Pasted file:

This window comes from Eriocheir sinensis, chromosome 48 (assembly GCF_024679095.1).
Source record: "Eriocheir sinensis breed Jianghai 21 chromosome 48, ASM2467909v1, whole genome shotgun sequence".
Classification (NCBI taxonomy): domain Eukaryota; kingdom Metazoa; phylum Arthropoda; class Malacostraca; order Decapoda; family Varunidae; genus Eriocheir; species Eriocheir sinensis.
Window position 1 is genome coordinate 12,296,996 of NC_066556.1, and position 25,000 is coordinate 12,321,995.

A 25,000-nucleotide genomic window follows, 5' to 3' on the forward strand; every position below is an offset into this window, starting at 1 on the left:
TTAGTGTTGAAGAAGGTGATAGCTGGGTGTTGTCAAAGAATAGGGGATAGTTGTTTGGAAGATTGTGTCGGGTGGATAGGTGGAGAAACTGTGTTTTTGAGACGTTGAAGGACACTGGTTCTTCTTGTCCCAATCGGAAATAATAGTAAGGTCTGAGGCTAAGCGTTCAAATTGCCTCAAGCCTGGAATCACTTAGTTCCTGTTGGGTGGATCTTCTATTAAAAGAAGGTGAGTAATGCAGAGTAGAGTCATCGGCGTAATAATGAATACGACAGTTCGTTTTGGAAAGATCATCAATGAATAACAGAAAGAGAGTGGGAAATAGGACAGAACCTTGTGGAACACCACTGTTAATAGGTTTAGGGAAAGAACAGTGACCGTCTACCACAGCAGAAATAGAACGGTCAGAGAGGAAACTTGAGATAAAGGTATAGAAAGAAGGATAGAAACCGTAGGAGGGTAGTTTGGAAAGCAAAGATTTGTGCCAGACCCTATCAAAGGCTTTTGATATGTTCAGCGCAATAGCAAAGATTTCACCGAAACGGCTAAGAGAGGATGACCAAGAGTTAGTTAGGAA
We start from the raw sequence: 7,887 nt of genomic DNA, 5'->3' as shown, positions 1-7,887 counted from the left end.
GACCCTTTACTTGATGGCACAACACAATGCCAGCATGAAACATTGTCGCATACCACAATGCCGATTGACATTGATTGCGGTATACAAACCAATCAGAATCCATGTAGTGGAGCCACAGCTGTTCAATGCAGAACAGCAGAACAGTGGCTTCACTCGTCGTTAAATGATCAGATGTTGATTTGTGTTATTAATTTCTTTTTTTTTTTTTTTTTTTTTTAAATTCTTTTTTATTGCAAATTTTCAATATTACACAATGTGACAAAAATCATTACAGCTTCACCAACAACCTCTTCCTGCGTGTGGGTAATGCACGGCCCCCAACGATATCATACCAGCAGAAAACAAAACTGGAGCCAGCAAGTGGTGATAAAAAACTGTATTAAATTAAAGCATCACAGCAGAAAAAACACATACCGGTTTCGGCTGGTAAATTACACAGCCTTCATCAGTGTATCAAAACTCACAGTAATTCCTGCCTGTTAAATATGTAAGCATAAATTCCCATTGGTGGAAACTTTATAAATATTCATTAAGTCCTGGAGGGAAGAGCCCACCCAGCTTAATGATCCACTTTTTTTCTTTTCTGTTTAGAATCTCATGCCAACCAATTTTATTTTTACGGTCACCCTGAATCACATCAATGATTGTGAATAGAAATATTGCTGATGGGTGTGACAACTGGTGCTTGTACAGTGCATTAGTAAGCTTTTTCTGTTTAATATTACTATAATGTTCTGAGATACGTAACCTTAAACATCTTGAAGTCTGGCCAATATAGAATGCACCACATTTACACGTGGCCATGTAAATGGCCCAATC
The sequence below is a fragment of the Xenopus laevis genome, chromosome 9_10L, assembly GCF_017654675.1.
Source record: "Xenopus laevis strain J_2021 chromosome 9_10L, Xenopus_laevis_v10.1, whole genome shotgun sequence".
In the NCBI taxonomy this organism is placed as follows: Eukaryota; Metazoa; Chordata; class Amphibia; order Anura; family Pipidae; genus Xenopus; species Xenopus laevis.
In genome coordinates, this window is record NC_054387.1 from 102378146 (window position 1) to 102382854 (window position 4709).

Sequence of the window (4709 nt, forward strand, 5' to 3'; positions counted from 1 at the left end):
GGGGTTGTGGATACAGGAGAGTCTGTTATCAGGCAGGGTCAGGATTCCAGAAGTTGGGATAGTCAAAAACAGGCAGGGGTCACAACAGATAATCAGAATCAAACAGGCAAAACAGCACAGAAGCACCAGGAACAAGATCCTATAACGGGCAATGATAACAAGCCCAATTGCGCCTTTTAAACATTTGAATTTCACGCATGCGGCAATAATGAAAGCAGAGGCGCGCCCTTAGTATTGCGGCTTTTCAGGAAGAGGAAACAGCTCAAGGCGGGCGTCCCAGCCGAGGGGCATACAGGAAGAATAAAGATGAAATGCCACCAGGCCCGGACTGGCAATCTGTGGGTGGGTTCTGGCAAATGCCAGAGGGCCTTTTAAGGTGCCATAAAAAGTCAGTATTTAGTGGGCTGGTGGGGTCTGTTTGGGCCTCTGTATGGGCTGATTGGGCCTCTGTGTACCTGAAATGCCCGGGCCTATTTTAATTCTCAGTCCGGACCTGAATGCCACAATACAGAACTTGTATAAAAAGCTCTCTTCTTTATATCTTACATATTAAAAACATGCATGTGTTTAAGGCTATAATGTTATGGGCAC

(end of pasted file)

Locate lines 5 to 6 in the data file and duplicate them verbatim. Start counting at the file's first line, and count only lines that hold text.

A 25,000-nucleotide genomic window follows, 5' to 3' on the forward strand; every position below is an offset into this window, starting at 1 on the left:
TTAGTGTTGAAGAAGGTGATAGCTGGGTGTTGTCAAAGAATAGGGGATAGTTGTTTGGAAGATTGTGTCGGGTGGATAGGTGGAGAAACTGTGTTTTTGAGACGTTGAAGGACACTGGTTCTTCTTGTCCCAATCGGAAATAATAGTAAGGTCTGAGGCTAAGCGTTCAAATTGCCTCAAGCCTGGAATCACTTAGTTCCTGTTGGGTGGATCTTCTATTAAAAGAAGGTGAGTAATGCAGAGTAGAGTCATCGGCGTAATAATGAATACGACAGTTCGTTTTGGAAAGATCATCAATGAATAACAGAAAGAGAGTGGGAAATAGGACAGAACCTTGTGGAACACCACTGTTAATAGGTTTAGGGAAAGAACAGTGACCGTCTACCACAGCAGAAATAGAACGGTCAGAGAGGAAACTTGAGATAAAGGTATAGAAAGAAGGATAGAAACCGTAGGAGGGTAGTTTGGAAAGCAAAGATTTGTGCCAGACCCTATCAAAGGCTTTTGATATGTTCAGCGCAATAGCAAAGATTTCACCGAAACGGCTAAGAGAGGATGACCAAGAGTTAGTTAGGAA